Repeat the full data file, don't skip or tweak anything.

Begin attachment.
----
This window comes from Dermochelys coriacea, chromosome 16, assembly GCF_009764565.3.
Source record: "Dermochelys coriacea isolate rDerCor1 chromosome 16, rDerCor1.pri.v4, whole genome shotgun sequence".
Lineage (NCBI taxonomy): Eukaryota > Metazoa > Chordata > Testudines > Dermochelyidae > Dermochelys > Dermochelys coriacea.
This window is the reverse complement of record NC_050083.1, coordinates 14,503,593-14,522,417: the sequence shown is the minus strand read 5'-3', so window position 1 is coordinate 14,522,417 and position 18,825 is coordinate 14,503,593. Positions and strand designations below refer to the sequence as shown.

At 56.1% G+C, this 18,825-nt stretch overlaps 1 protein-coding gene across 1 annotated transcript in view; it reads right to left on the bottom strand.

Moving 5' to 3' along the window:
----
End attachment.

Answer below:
This window comes from Dermochelys coriacea, chromosome 16, assembly GCF_009764565.3.
Source record: "Dermochelys coriacea isolate rDerCor1 chromosome 16, rDerCor1.pri.v4, whole genome shotgun sequence".
Lineage (NCBI taxonomy): Eukaryota > Metazoa > Chordata > Testudines > Dermochelyidae > Dermochelys > Dermochelys coriacea.
This window is the reverse complement of record NC_050083.1, coordinates 14,503,593-14,522,417: the sequence shown is the minus strand read 5'-3', so window position 1 is coordinate 14,522,417 and position 18,825 is coordinate 14,503,593. Positions and strand designations below refer to the sequence as shown.

At 56.1% G+C, this 18,825-nt stretch overlaps 1 protein-coding gene across 1 annotated transcript in view; it reads right to left on the bottom strand.

Moving 5' to 3' along the window: